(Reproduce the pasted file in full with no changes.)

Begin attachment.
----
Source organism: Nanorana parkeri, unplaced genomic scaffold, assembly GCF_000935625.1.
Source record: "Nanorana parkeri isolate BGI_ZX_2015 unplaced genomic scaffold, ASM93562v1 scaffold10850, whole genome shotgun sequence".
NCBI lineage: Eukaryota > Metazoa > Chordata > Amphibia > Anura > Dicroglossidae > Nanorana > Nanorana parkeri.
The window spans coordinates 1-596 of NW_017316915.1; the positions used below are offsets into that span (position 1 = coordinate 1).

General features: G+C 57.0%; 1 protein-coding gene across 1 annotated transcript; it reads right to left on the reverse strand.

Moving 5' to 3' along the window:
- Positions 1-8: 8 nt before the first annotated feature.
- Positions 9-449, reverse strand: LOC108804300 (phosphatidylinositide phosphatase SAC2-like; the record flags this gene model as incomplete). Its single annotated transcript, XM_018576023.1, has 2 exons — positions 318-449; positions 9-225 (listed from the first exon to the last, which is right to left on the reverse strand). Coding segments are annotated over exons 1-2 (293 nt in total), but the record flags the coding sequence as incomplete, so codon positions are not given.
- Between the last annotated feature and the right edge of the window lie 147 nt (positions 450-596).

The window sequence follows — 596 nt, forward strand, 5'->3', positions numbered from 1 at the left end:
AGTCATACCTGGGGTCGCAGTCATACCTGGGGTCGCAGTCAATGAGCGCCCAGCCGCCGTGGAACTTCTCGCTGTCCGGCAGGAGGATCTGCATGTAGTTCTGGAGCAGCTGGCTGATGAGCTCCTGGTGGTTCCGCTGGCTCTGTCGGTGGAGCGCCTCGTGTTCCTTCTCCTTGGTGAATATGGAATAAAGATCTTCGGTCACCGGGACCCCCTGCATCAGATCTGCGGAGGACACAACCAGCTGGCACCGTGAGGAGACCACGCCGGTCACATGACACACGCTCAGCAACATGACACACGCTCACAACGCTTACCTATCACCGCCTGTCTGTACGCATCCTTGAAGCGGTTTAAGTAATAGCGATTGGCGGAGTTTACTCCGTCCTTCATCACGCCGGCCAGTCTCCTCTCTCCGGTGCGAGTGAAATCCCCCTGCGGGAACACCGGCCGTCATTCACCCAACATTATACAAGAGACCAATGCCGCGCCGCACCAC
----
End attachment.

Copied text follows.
Source organism: Nanorana parkeri, unplaced genomic scaffold, assembly GCF_000935625.1.
Source record: "Nanorana parkeri isolate BGI_ZX_2015 unplaced genomic scaffold, ASM93562v1 scaffold10850, whole genome shotgun sequence".
NCBI lineage: Eukaryota > Metazoa > Chordata > Amphibia > Anura > Dicroglossidae > Nanorana > Nanorana parkeri.
The window spans coordinates 1-596 of NW_017316915.1; the positions used below are offsets into that span (position 1 = coordinate 1).

General features: G+C 57.0%; 1 protein-coding gene across 1 annotated transcript; it reads right to left on the reverse strand.

Moving 5' to 3' along the window:
- Positions 1-8: 8 nt before the first annotated feature.
- Positions 9-449, reverse strand: LOC108804300 (phosphatidylinositide phosphatase SAC2-like; the record flags this gene model as incomplete). Its single annotated transcript, XM_018576023.1, has 2 exons — positions 318-449; positions 9-225 (listed from the first exon to the last, which is right to left on the reverse strand). Coding segments are annotated over exons 1-2 (293 nt in total), but the record flags the coding sequence as incomplete, so codon positions are not given.
- Between the last annotated feature and the right edge of the window lie 147 nt (positions 450-596).

The window sequence follows — 596 nt, forward strand, 5'->3', positions numbered from 1 at the left end:
AGTCATACCTGGGGTCGCAGTCATACCTGGGGTCGCAGTCAATGAGCGCCCAGCCGCCGTGGAACTTCTCGCTGTCCGGCAGGAGGATCTGCATGTAGTTCTGGAGCAGCTGGCTGATGAGCTCCTGGTGGTTCCGCTGGCTCTGTCGGTGGAGCGCCTCGTGTTCCTTCTCCTTGGTGAATATGGAATAAAGATCTTCGGTCACCGGGACCCCCTGCATCAGATCTGCGGAGGACACAACCAGCTGGCACCGTGAGGAGACCACGCCGGTCACATGACACACGCTCAGCAACATGACACACGCTCACAACGCTTACCTATCACCGCCTGTCTGTACGCATCCTTGAAGCGGTTTAAGTAATAGCGATTGGCGGAGTTTACTCCGTCCTTCATCACGCCGGCCAGTCTCCTCTCTCCGGTGCGAGTGAAATCCCCCTGCGGGAACACCGGCCGTCATTCACCCAACATTATACAAGAGACCAATGCCGCGCCGCACCAC